A beauty brand's media performance can vary from market to market. You might have a thriving Instagram audience in France, a strong search strategy in Spain, and lucrative co-op advertising in the UK. For this reason – and a host of others – a localised approach to marketing is key for each country. But there’s one element that should always be standardised: your media reporting.
For global beauty brands, standardised reporting provides clarity around the many metrics you track, so you can clearly see what’s working within each territory. Reviewing different templates and different methodologies can prove time-consuming for a global beauty team. So, how do you ensure each market is reporting in a clear and consistent way?
1. Align Your Media Lists
Every country has a unique media landscape, meaning the platforms that prove most popular in one market may not resonate as well in another territory. While your global team could be based in a country where social media dominates all, one of your local teams may have a strong print presence that guides their priorities. As such, it's important to standardise your media lists early on, ensuring the ratio of online, social and print reporting works for every country.
2. Identify Consistent Metrics
Not only are there are a multitude of media metrics to track, but some can also be calculated in a variety of ways. Case in point: earned media value. Depending on whom you ask, EMV draws on a range of factors to indicate success, from the number of people reached to the volume of ‘likes’ a post received. To standardise metrics, it’s important to decide which figures you want to focus on. Then, agree on a methodology that will help you have access to the correct metric for your reporting.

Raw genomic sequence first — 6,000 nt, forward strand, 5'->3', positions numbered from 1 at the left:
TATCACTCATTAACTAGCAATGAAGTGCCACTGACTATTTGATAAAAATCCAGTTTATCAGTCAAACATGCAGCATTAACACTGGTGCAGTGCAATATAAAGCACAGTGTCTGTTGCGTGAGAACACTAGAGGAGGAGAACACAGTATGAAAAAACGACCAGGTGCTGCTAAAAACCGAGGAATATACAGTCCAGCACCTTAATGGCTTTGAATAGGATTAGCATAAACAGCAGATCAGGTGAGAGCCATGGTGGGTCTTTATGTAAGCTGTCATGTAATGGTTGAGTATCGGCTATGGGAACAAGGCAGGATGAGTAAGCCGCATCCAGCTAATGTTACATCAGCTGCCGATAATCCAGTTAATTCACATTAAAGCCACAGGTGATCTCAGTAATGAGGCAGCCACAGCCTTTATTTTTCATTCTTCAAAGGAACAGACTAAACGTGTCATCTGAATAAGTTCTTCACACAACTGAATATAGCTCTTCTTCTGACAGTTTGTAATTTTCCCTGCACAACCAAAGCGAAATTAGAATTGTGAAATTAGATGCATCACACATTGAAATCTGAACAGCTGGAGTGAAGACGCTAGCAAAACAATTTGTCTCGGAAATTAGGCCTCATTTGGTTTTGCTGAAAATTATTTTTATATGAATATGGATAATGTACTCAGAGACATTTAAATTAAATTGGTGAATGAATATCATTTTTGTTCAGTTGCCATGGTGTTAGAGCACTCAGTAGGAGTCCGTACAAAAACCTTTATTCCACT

But careful communication is crucial here. Each local team needs to buy into the process and may have their own definitions of success for the different types of media. This is where coordination with your media evaluation company comes in useful. The right partner will advise on which metrics to measure, and ensure all markets understand the methodology.
3. Fine-Tune the Template
Now you know which metrics you want each market to track, build them into a template. This should be clearly structured, with placeholder copy that demonstrates how you want the metrics to appear. For example, if you prefer to show follower growth as a percentage rather than a total number, make sure that’s stated in the document. This prevents local teams from skewing their figures to present a stronger story.
This template should also include local benchmarks, so global teams can review each territory’s performance within the context of their audience and environment. In some markets, TikTok may be more popular than Instagram, search opportunity may be low, or print circulation could make magazines the most covetable medium. By adding media benchmarks, you can gain a true view of peaks and troughs, ensuring each market’s performance data is reviewed fairly.
Finally, once you have this template, present it back to your local marketing teams. Talk them through how to use it, then follow up with a written guide that features vital pointers. This should cover every detail, from preferred fonts to your chosen EMV calculation. Soon, you’ll be spending less time interpreting reports, and more time acting on the insights you’ve gained.
Up next: Still not sure if standardised media reporting is right for your global team? Read up on why it’s so important to every beauty brand.